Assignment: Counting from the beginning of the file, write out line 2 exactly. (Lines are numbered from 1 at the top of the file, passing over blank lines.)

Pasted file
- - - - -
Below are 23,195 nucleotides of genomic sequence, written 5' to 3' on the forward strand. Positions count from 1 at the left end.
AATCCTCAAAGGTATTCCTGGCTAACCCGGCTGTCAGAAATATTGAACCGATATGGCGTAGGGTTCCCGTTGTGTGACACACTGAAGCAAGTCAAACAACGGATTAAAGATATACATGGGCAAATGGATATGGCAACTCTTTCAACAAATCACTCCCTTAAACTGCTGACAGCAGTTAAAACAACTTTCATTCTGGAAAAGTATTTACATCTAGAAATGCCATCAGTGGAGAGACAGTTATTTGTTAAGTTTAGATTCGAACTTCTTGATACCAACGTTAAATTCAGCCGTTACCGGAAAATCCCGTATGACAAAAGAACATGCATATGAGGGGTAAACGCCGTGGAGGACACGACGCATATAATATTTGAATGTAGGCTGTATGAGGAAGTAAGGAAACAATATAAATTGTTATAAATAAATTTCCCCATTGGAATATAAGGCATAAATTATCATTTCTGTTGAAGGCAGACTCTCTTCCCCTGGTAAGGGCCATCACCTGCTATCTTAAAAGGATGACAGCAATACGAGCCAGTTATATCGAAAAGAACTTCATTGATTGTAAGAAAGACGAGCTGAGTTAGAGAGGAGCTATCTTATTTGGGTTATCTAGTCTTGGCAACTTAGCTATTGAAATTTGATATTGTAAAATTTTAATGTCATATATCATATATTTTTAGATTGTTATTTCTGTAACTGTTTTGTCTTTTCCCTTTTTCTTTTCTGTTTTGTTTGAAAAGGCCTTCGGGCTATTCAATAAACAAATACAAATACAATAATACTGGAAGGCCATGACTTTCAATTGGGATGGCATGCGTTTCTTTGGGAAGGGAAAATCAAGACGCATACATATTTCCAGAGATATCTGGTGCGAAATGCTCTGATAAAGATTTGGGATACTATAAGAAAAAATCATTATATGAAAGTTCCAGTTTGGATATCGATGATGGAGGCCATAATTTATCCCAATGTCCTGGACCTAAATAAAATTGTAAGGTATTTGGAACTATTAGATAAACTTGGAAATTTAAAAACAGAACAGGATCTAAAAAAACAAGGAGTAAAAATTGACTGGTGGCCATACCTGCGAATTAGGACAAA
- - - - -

AATCCTCAAAGGTATTCCTGGCTAACCCGGCTGTCAGAAATATTGAACCGATATGGCGTAGGGTTCCCGTTGTGTGACACACTGAAGCAAGTCAAACAACGGATTAAAGATATACATGGGCAAATGGATATGGCAACTCTTTCAACAAATCACTCCCTTAAACTGCTGACAGCAGTTAAAACAACTTTCATTCTGGAAAAGTATTTACATCTAGAAATGCCATCAGTGGAGAGACAGTTATTTGTTAAGTTTAGATTCGAACTTCTTGATACCAACGTTAAATTCAGCCGTTACCGGAAAATCCCGTATGACAAAAGAACATGCATATGAGGGGTAAACGCCGTGGAGGACACGACGCATATAATATTTGAATGTAGGCTGTATGAGGAAGTAAGGAAACAATATAAATTGTTATAAATAAATTTCCCCATTGGAATATAAGGCATAAATTATCATTTCTGTTGAAGGCAGACTCTCTTCCCCTGGTAAGGGCCATCACCTGCTATCTTAAAAGGATGACAGCAATACGAGCCAGTTATATCGAAAAGAACTTCATTGATTGTAAGAAAGACGAGCTGAGTTAGAGAGGAGCTATCTTATTTGGGTTATCTAGTCTTGGCAACTTAGCTATTGAAATTTGATATTGTAAAATTTTAATGTCATATATCATATATTTTTAGATTGTTATTTCTGTAACTGTTTTGTCTTTTCCCTTTTTCTTTTCTGTTTTGTTTGAAAAGGCCTTCGGGCTATTCAATAAACAAATACAAATACAATAATACTGGAAGGCCATGACTTTCAATTGGGATGGCATGCGTTTCTTTGGGAAGGGAAAATCAAGACGCATACATATTTCCAGAGATATCTGGTGCGAAATGCTCTGATAAAGATTTGGGATACTATAAGAAAAAATCATTATATGAAAGTTCCAGTTTGGATATCGATGATGGAGGCCATAATTTATCCCAATGTCCTGGACCTAAATAAAATTGTAAGGTATTTGGAACTATTAGATAAACTTGGAAATTTAAAAACAGAACAGGATCTAAAAAAACAAGGAGTAAAAATTGACTGGTGGCCATACCTGCGAATTAGGACAAA